Pain management for oral surgery in dogs and cats
Aug 01, 2007
Understanding the terminology and physiology and managing oral pain in our patients is the focus of this series.
This month, the concepts of nociception, peripheral sensitization and central sensitization will be discussed as they relate to patient management.
The second part of the series will provide a detailed description of regional nerve blocks for oral surgery. The third will describe agents commonly used for analgesia. A discussion of chronic-and cancer-pain management and clinical use of constant-rate infusions will conclude the series.
The conversion of a noxious stimulus (mechanical, chemical or thermal) into electrical energy by a peripheral nociceptor or free afferent nerve ending is termed transduction. The propagation of the impulse from the site of oral injury through primarily trigeminal afferents is referred to as transmission. The nerve fibers responsible for sharp pain are the fast A-delta fibers. Dull, throbbing pain is caused by stimulation of slow C fibers. A-beta nerve fibers are tactile and consequently have a much lower threshold. Neurons from these fibers synapse with nociceptive-specific and wide-dynamic-range neurons in the medulla's nucleus caudalis, resulting in modulation. Nucleus caudalis tissue is very similar to that of the spinal cord dorsal horn that modulates pain from areas other than the oral cavity. Exitory neuropeptides, like glutamate and substance P, are active in the synapse and facilitate the pain signals by binding to their receptors on these neurons. Concurrently, endogenous (opioid, serotonergic and noradrenergic), descending analgesic systems serve to decrease the nociceptive response.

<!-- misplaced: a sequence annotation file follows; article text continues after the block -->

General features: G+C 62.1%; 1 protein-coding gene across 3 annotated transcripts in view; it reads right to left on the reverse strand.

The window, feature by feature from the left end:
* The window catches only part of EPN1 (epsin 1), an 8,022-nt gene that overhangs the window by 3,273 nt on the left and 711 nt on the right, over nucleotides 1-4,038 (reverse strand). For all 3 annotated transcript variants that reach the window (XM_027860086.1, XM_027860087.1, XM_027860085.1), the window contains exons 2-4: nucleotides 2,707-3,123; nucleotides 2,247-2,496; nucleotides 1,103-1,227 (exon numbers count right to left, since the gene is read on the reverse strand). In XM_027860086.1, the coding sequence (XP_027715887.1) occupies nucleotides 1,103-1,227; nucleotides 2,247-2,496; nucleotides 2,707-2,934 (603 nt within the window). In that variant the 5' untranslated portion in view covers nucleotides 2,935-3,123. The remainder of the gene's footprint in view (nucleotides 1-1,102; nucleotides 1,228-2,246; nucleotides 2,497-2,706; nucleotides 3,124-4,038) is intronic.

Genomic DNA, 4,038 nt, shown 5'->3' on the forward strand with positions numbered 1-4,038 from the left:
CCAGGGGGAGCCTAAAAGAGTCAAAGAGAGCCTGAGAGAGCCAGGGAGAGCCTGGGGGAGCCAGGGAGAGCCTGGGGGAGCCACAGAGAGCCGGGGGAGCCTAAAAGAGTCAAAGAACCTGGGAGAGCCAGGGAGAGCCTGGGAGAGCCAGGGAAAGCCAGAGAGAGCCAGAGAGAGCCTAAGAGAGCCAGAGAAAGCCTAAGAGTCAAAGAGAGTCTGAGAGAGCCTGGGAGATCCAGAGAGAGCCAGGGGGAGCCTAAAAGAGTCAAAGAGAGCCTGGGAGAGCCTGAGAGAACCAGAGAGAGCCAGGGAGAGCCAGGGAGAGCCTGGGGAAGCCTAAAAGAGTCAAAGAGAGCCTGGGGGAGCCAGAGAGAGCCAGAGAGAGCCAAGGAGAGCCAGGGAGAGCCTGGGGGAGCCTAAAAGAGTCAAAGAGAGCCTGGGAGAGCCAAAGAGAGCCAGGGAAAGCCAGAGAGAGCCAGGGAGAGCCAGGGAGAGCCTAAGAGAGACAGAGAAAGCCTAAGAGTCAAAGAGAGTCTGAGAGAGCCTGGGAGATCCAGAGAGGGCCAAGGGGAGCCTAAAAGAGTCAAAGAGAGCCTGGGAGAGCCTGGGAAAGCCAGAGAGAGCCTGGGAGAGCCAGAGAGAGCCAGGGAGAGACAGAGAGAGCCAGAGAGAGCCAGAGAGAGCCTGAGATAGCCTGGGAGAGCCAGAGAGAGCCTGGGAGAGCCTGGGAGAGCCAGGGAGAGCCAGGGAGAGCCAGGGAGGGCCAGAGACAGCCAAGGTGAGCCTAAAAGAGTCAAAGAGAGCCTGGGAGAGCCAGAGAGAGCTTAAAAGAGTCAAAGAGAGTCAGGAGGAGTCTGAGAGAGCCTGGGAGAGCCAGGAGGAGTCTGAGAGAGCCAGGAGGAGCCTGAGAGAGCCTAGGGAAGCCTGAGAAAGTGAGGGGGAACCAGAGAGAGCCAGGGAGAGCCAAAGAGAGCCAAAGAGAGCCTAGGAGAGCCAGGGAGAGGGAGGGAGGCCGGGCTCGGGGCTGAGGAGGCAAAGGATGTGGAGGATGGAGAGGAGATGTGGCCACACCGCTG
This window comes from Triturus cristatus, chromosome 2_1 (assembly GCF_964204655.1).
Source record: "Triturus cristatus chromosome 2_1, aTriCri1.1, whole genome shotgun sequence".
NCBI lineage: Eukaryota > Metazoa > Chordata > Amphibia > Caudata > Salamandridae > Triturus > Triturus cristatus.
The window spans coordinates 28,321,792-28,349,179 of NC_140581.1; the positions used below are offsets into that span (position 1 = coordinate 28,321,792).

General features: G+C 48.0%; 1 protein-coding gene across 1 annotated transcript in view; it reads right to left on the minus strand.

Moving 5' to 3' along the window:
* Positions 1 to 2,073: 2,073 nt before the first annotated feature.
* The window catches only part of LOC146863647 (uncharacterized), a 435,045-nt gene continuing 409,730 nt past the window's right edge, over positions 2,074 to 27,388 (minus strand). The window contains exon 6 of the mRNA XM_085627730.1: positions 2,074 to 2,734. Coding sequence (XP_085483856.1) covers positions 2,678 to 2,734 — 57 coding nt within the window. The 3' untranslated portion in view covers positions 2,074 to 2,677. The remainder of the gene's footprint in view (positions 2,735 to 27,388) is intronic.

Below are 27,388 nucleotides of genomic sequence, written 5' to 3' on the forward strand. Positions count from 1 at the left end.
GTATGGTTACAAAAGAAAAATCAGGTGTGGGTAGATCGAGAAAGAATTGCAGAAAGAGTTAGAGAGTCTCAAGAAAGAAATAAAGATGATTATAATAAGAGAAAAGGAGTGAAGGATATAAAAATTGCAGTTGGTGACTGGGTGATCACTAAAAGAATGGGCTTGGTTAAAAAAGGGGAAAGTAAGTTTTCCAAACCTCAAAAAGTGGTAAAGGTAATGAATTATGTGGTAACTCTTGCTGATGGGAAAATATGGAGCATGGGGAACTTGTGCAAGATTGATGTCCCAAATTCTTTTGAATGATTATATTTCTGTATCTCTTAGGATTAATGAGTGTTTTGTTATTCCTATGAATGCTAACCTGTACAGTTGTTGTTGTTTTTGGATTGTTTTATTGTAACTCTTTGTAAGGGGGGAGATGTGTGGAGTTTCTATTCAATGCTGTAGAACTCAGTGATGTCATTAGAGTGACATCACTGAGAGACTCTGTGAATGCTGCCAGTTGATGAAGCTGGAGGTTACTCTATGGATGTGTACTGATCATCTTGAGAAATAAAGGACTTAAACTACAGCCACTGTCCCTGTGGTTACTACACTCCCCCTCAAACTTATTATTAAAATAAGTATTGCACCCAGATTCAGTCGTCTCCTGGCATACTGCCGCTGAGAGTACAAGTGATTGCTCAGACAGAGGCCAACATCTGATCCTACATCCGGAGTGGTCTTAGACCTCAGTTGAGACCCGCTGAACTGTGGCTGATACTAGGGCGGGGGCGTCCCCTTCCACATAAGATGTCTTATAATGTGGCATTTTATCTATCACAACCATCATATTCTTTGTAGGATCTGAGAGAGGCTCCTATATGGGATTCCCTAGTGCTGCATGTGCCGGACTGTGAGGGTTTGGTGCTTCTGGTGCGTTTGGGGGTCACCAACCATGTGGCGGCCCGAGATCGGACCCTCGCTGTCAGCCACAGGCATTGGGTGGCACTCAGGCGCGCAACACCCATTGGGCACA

Following surgical manipulation of the oral cavity we can expect a greatly enhanced postoperative nociceptor response to any additional stimulation. The resulting enhanced response is termed peripheral sensitization (hyperalgesia).
Primary hyperalgesia is the term for peripheral hyperalgesia at the actual site of the injury. The damaged tissue releases a number of compounds, including ATP, potassium ions, hydrogen ions, prostaglandins, bradykinin and nerve growth-factors. Lymphocytes, monocytes, macrophages and mast cells are attracted to the site. These inflammatory cells then release cytokines that amplify and potentiate inflammation. Histamine is among the list of cytokines released that enhance vasodilation, causing plasma extravasation into surrounding tissues. As a result this "sensitizing soup" of substances extends beyond the actual site of tissue injury into the surrounding normal tissue, producing secondary hyperalgesia. Now even non-noxious stimuli, such as touch, can produce pain at and around the site of injury (allodynia).
Left untreated, peripheral sensitization produces similar changes in the wide dynamic range neurons of the nucleus caudalis producing a state called central sensitization or "windup."